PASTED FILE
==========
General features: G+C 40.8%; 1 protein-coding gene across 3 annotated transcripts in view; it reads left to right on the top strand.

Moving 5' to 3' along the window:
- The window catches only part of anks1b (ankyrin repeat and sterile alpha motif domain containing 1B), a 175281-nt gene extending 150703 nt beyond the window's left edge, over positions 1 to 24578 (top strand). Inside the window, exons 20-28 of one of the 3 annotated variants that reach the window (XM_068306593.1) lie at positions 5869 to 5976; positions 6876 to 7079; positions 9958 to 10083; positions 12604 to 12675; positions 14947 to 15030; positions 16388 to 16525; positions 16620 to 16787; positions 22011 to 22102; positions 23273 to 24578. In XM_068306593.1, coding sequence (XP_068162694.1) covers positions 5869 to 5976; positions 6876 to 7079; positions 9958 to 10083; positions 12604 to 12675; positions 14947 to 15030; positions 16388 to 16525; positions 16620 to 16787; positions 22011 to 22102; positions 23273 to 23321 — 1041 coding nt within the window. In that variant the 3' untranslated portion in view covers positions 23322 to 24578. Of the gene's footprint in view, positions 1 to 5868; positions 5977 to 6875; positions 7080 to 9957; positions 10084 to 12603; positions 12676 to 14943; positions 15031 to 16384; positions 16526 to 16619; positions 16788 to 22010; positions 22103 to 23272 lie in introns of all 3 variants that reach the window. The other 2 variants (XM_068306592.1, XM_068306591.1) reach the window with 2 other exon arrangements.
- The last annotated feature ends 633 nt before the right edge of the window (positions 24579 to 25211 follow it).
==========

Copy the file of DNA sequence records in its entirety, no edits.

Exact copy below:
General features: G+C 40.8%; 1 protein-coding gene across 3 annotated transcripts in view; it reads left to right on the top strand.

Moving 5' to 3' along the window:
- The window catches only part of anks1b (ankyrin repeat and sterile alpha motif domain containing 1B), a 175281-nt gene extending 150703 nt beyond the window's left edge, over positions 1 to 24578 (top strand). Inside the window, exons 20-28 of one of the 3 annotated variants that reach the window (XM_068306593.1) lie at positions 5869 to 5976; positions 6876 to 7079; positions 9958 to 10083; positions 12604 to 12675; positions 14947 to 15030; positions 16388 to 16525; positions 16620 to 16787; positions 22011 to 22102; positions 23273 to 24578. In XM_068306593.1, coding sequence (XP_068162694.1) covers positions 5869 to 5976; positions 6876 to 7079; positions 9958 to 10083; positions 12604 to 12675; positions 14947 to 15030; positions 16388 to 16525; positions 16620 to 16787; positions 22011 to 22102; positions 23273 to 23321 — 1041 coding nt within the window. In that variant the 3' untranslated portion in view covers positions 23322 to 24578. Of the gene's footprint in view, positions 1 to 5868; positions 5977 to 6875; positions 7080 to 9957; positions 10084 to 12603; positions 12676 to 14943; positions 15031 to 16384; positions 16526 to 16619; positions 16788 to 22010; positions 22103 to 23272 lie in introns of all 3 variants that reach the window. The other 2 variants (XM_068306592.1, XM_068306591.1) reach the window with 2 other exon arrangements.
- The last annotated feature ends 633 nt before the right edge of the window (positions 24579 to 25211 follow it).